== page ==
Mr. Gurr is a former computer business and franchise owner from Atlanta. Ms. Borges is a realtor from Willits but went to school in Altanta where she first met Mr. Gurr.
A Fish and Wildlife spokesman later said the Gurr-Borges 11-acre property was raided because they suspected a well was diverting water from a nearby creek, a common practice by grape growers, but a raidable offense for pot growers.
Fish & Wildlife Department Lt. Chris Stoots said the agency’s Watershed Enforcement Program — tasked to investigate, enforce and remediate environmental damage from cannabis cultivation on private land — had launched the investigation. Stoots said they had to act quickly and in force “when misdemeanors or felonies are committed in the presence of an officer. … The legal status of it or the political opinion of it has nothing to do with the burden people have to (protect) the environment and the fact that they’re obligated to follow environmental laws.”
At that time back in August of 2017, Mendo Ag Commissioner Curry said Gurr and Borges were working with County staff to address the potential water source issue and several other issues, such as greenhouse design. (Improper greenhouse design is not yet a felony as far as we know.) The owners seemed to “want to do whatever needs to be done to be in compliance,” Curry said, adding, “We had done our site inspection and things looked good,” noting the county had also issued a May 4 2017 document stating the status of the Gurr-Borges license. Curry had notified Fish and Wildlife several weeks earlier about the water source question as standard practice and was surprised the agency had raided Mr. Gurr without contacting her department first.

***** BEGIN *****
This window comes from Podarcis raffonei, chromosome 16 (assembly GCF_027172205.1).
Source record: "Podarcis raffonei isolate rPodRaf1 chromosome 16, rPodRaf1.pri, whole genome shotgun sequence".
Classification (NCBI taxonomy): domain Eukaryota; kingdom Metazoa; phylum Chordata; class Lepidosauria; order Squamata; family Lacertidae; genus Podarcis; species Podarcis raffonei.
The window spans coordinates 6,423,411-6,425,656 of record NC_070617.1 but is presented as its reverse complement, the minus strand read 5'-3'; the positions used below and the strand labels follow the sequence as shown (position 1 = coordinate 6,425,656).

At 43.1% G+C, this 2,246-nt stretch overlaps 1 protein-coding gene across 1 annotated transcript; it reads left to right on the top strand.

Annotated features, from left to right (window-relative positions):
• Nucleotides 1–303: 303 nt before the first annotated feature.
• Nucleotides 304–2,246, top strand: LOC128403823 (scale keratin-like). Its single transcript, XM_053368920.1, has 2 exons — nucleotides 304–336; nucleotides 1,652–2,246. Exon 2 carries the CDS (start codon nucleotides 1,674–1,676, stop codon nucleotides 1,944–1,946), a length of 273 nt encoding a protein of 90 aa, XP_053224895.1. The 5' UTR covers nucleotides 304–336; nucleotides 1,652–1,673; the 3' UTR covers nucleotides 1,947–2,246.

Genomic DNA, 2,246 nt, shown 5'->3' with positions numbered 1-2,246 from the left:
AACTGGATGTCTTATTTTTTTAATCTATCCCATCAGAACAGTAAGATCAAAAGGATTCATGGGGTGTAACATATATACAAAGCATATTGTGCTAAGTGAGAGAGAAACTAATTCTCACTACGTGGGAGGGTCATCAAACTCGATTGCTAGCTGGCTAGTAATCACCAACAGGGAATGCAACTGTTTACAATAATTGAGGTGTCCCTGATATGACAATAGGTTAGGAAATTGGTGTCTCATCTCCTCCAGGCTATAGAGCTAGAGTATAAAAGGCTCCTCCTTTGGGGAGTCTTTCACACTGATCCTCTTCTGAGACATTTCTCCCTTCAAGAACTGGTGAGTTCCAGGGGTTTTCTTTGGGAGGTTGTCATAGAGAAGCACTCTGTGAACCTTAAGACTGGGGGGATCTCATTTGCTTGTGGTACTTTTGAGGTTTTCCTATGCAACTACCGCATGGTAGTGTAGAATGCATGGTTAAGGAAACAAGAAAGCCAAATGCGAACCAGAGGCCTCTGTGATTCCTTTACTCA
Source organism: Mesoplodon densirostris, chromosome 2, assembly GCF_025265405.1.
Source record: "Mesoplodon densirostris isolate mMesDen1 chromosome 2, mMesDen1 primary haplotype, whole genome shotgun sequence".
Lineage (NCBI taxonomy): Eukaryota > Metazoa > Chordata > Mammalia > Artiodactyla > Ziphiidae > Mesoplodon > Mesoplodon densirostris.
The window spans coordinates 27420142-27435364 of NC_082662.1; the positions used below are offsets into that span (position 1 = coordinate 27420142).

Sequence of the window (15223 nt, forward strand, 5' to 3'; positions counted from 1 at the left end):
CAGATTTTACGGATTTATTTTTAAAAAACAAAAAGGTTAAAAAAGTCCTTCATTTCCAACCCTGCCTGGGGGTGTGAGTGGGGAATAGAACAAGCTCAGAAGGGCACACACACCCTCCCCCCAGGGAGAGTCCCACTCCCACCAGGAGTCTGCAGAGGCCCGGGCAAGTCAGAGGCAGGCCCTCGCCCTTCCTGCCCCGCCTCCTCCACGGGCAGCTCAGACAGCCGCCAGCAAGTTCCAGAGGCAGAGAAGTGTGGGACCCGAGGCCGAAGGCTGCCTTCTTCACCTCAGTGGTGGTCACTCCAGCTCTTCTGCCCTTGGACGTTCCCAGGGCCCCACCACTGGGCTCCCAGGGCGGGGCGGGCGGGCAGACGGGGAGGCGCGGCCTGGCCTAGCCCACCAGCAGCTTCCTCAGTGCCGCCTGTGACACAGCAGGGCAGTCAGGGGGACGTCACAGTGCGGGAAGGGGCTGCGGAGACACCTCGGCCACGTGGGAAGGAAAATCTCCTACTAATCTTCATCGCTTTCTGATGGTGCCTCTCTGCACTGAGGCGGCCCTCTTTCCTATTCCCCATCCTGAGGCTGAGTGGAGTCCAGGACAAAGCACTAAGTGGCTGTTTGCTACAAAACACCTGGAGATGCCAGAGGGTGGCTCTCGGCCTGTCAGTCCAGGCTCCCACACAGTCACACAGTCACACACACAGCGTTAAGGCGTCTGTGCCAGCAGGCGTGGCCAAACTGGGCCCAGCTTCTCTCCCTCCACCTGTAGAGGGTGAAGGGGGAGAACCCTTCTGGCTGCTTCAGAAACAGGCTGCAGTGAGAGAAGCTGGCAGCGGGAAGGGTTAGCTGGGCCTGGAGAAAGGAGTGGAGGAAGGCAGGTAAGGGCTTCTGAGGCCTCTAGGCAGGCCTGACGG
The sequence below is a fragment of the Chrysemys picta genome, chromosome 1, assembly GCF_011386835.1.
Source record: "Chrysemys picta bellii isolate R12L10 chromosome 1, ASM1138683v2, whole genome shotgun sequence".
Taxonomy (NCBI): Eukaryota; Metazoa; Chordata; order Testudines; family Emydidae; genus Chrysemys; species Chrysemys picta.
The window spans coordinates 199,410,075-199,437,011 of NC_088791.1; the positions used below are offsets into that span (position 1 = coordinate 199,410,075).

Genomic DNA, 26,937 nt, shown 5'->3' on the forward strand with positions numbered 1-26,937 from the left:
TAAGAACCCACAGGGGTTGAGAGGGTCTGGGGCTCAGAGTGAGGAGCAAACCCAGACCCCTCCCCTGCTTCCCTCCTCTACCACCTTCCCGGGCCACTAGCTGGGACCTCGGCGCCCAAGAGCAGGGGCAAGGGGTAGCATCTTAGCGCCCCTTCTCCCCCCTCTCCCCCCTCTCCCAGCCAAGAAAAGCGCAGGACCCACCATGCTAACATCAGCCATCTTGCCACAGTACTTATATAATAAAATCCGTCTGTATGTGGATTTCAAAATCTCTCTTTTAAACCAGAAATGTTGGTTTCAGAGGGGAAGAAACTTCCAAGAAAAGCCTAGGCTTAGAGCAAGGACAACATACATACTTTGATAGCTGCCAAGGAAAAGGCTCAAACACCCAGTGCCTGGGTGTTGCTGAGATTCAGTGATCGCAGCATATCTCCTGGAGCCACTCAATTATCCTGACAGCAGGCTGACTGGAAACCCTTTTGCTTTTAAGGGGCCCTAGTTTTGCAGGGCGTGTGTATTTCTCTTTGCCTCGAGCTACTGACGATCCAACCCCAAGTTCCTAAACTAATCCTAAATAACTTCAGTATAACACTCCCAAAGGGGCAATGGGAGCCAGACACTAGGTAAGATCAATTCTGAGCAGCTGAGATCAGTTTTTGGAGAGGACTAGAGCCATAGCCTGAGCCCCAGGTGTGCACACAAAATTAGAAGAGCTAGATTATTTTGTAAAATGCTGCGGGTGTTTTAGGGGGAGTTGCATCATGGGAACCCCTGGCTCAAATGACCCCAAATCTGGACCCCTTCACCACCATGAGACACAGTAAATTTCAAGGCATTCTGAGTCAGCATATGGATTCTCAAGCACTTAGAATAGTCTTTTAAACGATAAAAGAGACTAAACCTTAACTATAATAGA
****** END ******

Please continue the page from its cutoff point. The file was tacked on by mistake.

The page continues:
“I’m really concerned,” Curry said. “We want to get people doing the right thing, and if we don’t have support from all these agencies we’re just helping to keep people in the black market and creating all the things people don’t want like health and safety issues and environmental crimes.”
At the October 3, 2017 Board meeting, almost two months after the raid, Curry said she spoke to Fish & Wildlife's boss who told her that “he understood we had denied the application, but that’s not true.”
In fact, Curry and staff were still trying to finish all the unnecessarily complicated permitting paperwork that was required.
No denial had been issued.
The raid was conducted based on an allegation of illegal water diversion, Curry said, and “staff was out there and working with them. It was another surprise as to why that applicant was targeted.”